P i a A virtuous agent is one who acts virtuously that is one who has and

P i a a virtuous agent is one who acts virtuously

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P. i a. A virtuous agent is one who acts virtuously, that is, one who has and exercises the virtues. This subsidiary premise lays bare the fact that virtue theory aims to pro- vide a nontrivial specificationof the virtuous agent via a nontrivial spec- ification of the virtues, which is given in its second premise: i. It should be noted that this premise intentionally allows for the possibility that two virtuous agents, faced with the same choice in the same circumstances, may act differ- ently. For example, one might opt for taking her father off the life-support machine and the other for leaving her father on it. The theory requires that neither agent thinks that what the other does is wrong (see note 4 below), but it explicitly allows that no action is uniquely right in such a case-both are right. It also intentionally allows for the possibility that in some circumstances-those into which no virtuous agent could have got herself- no action is right. I explore this premise at greater length in "Applying Virtue Ethics," forthcoming in afestschrift for Philippa Foot. This content downloaded from 129.62.170.215 on Thu, 29 Aug 2013 15:50:08 PM All use subject to JSTOR Terms and Conditions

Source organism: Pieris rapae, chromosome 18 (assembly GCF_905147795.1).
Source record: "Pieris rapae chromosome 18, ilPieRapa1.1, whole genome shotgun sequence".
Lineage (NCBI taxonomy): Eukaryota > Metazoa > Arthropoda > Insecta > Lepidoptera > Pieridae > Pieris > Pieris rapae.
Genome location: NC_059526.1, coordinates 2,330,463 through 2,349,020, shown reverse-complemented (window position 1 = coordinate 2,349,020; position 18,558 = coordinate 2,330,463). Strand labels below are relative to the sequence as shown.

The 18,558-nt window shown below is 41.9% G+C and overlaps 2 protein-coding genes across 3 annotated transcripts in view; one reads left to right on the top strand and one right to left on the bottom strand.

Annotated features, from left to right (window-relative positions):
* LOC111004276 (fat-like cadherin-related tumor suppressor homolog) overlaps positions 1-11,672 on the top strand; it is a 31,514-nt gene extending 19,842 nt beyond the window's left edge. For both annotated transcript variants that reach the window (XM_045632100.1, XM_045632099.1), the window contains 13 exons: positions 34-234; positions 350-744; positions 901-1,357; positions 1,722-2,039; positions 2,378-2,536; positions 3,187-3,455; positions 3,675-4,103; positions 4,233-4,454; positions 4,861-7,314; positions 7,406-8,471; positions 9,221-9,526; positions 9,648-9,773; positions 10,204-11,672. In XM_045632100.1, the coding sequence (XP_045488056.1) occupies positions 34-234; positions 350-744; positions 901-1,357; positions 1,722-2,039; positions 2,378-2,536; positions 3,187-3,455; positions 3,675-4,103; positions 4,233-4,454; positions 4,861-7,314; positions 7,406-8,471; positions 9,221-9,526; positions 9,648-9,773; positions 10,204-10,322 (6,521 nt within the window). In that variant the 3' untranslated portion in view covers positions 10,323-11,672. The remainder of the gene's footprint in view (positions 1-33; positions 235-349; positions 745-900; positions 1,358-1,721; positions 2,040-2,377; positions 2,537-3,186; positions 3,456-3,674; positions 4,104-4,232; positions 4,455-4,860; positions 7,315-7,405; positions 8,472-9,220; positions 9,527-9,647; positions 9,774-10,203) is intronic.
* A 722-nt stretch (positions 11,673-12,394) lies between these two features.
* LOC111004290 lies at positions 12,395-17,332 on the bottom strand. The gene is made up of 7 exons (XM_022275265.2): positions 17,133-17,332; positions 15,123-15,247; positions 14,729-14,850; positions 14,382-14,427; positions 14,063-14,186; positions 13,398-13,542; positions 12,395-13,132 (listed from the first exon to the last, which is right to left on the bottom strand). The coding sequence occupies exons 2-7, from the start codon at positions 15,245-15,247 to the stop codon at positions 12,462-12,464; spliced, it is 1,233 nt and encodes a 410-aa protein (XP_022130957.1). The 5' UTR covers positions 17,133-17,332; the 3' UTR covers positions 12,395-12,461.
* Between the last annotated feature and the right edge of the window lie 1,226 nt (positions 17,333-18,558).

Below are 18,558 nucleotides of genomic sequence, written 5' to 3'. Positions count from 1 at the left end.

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226 Philosophy & Public Affairs P. 2. A virtue is a character trait a human being needs to flourish or live well. This premise forges a conceptual link between virtue andflourishing (or living well or eudaimonia). And, just as deontology, in theory, then goes on to argue that each favored rule meets its specification, so virtue ethics, in theory, goes on to argue that each favored character traitmeets its. These are the bare bones of virtue theory. Following are five brief com- ments directed to some misconceived criticisms that should be cleared out of the way. First, the theory does not have a peculiar weakness or problem in vir- tue of the fact that it involves the concept of eudaimonia (a standard criticism being that this concept is hopelessly obscure). Now no virtue theorist will pretend that the concept of human flourishing is an easy one to grasp. I will not even claim here (though I would elsewhere) that it is no more obscure than the concepts of rationality and happiness, since, if our vocabulary were more limited, we might, faute de mieux, call it (human) rational happiness, and therebyreveal that it has at least some of the difficulties of both. But virtue theory has never, so far as I know, been dismissed on the grounds of the comparative obscurity of this central concept; rather, the popular view is that it has a problem with this which deontology and utilitarianism in no way share. This, I think, is clearly false. Both rationality and happiness, as they figure in their respective theories, are rich and difficult concepts-hence all the disputes about the various tests for a rule's being an object of rational choice, and the disputes, dating back to Mill's introduction of the higher and lower pleasures, about what constitutes happiness.
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